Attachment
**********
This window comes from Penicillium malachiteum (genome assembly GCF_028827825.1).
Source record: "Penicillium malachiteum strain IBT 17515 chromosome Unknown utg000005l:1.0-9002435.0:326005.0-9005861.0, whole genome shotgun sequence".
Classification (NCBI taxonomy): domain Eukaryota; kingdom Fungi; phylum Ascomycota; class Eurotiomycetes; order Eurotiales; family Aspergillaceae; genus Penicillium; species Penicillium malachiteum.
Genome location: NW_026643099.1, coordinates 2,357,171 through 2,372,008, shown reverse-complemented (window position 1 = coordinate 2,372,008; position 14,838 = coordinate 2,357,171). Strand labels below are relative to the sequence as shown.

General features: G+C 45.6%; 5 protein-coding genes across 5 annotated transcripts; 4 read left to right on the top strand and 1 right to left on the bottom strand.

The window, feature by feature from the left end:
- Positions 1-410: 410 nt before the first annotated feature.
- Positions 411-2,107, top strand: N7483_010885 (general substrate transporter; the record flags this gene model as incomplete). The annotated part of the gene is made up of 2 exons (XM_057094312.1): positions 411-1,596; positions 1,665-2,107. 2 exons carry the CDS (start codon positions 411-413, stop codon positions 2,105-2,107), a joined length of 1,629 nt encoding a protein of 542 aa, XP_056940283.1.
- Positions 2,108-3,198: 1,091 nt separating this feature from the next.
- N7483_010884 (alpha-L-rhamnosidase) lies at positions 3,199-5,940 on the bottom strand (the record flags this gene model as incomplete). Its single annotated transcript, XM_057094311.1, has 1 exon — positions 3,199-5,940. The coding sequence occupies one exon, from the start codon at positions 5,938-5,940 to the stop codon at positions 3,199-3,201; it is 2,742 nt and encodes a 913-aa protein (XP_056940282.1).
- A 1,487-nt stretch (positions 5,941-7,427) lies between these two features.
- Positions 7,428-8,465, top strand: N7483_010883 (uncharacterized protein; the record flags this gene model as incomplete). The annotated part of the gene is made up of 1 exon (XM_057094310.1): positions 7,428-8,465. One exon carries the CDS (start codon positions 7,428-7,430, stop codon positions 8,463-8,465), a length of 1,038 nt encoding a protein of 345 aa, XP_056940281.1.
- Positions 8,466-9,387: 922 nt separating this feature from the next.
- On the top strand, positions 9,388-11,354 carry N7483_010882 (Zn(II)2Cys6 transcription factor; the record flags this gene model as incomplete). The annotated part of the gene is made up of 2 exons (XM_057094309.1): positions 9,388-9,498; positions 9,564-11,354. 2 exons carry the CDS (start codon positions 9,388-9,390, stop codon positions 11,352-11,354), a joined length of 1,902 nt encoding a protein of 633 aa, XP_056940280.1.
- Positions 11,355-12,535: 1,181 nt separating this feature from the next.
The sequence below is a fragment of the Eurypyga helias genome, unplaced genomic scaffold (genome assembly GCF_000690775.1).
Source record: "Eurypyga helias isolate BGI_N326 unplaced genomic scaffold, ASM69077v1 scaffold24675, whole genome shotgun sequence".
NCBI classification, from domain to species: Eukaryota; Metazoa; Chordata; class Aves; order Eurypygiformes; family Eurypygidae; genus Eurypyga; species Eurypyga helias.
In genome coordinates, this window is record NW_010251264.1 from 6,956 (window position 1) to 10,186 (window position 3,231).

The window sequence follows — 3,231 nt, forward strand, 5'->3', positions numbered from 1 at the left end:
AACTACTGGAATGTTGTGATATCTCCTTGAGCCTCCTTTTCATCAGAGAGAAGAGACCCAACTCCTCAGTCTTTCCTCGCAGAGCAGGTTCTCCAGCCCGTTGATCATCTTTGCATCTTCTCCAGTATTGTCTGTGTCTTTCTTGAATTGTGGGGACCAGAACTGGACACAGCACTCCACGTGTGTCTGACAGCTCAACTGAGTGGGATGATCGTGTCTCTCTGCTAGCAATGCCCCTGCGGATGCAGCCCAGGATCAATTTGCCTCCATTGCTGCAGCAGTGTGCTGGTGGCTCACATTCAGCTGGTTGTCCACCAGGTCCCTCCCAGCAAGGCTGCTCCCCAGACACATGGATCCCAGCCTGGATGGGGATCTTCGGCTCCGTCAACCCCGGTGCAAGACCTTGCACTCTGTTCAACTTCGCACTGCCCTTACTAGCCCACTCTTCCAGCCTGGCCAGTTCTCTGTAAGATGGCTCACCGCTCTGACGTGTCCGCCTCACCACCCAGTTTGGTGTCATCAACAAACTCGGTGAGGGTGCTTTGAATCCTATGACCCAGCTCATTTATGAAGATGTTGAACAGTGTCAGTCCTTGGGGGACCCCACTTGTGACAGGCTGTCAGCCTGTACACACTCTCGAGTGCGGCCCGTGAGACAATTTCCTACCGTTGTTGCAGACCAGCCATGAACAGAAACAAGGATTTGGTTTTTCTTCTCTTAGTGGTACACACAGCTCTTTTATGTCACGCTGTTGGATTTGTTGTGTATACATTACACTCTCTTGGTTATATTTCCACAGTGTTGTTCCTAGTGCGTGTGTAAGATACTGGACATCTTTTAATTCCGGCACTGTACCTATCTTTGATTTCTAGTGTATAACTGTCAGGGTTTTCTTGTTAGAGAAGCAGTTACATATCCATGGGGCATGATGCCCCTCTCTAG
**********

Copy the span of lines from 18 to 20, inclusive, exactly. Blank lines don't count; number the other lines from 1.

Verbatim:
NCBI classification, from domain to species: Eukaryota; Metazoa; Chordata; class Aves; order Eurypygiformes; family Eurypygidae; genus Eurypyga; species Eurypyga helias.
In genome coordinates, this window is record NW_010251264.1 from 6,956 (window position 1) to 10,186 (window position 3,231).

The window sequence follows — 3,231 nt, forward strand, 5'->3', positions numbered from 1 at the left end: